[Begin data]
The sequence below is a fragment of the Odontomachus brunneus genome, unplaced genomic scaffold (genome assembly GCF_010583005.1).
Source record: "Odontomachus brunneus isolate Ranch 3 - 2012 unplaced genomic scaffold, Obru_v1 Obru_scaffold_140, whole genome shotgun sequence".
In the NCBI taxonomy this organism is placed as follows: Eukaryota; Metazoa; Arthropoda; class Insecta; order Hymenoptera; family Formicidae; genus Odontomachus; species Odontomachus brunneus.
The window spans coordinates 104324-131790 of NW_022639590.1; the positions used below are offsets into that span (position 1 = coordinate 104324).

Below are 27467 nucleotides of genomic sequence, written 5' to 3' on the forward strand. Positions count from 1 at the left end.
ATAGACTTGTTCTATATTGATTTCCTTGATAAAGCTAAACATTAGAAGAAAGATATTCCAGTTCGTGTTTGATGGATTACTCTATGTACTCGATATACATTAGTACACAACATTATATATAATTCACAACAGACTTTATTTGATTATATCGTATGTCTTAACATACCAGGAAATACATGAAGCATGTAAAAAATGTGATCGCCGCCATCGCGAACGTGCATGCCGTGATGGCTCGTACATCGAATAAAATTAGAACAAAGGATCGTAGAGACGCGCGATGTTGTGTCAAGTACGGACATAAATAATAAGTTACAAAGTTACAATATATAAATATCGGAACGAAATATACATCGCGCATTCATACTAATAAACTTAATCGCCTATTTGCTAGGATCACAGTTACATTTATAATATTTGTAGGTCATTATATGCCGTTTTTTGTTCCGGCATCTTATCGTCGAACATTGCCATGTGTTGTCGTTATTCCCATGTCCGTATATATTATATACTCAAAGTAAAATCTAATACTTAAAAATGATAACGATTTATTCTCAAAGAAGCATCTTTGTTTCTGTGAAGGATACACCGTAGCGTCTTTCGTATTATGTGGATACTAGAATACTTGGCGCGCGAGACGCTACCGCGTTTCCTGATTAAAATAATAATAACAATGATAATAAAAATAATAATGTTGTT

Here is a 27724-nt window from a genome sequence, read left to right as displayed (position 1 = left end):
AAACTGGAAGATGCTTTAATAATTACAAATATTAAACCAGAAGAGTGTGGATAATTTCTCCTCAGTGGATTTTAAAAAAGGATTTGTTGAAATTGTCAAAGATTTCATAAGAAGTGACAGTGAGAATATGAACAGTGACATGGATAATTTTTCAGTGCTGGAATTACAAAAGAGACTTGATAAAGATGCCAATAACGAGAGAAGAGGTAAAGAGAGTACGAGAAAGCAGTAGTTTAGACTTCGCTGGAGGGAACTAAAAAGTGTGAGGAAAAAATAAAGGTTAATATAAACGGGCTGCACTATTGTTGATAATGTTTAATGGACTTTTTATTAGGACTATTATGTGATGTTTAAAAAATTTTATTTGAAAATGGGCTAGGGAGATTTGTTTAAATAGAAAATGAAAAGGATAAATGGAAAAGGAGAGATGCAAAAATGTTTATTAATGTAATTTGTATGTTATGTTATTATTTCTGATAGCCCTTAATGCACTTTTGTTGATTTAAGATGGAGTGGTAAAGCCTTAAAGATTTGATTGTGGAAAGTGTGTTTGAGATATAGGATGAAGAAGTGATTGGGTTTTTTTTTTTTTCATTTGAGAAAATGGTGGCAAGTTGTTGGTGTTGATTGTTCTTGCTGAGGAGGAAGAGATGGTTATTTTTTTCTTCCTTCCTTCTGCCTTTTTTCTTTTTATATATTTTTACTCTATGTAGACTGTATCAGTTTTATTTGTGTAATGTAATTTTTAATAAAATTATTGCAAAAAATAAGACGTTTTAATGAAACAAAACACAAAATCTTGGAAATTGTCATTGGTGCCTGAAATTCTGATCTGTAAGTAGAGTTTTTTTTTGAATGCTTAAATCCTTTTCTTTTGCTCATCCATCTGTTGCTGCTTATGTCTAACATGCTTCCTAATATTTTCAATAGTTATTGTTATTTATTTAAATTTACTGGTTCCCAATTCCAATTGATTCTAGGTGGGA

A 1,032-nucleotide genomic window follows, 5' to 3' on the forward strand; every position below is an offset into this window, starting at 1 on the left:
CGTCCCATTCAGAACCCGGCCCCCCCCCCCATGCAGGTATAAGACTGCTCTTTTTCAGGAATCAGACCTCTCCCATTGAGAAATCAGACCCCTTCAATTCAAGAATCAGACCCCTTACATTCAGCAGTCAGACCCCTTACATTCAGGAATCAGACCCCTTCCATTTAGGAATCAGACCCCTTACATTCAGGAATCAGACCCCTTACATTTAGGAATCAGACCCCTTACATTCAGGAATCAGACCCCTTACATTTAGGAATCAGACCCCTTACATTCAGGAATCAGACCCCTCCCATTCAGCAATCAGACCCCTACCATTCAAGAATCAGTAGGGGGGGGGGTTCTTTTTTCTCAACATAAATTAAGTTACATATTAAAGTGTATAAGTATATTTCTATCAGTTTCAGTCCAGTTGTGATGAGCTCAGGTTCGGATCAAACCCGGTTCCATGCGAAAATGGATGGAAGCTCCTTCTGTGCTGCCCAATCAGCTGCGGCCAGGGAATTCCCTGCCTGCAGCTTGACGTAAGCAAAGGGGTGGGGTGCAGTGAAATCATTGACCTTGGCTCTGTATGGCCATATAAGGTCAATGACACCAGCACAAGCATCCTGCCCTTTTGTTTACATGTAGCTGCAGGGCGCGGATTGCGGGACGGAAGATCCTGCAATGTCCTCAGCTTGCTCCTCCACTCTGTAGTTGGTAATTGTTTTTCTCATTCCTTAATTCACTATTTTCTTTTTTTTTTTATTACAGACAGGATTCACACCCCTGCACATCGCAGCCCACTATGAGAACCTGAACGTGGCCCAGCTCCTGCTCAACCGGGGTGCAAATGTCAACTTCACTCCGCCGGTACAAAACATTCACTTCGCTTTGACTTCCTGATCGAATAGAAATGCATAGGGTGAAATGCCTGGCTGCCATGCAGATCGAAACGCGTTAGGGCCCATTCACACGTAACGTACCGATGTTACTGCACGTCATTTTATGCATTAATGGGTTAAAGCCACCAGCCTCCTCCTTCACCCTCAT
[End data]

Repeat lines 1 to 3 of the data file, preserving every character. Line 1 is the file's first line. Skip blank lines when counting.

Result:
The sequence below is a fragment of the Odontomachus brunneus genome, unplaced genomic scaffold (genome assembly GCF_010583005.1).
Source record: "Odontomachus brunneus isolate Ranch 3 - 2012 unplaced genomic scaffold, Obru_v1 Obru_scaffold_140, whole genome shotgun sequence".
In the NCBI taxonomy this organism is placed as follows: Eukaryota; Metazoa; Arthropoda; class Insecta; order Hymenoptera; family Formicidae; genus Odontomachus; species Odontomachus brunneus.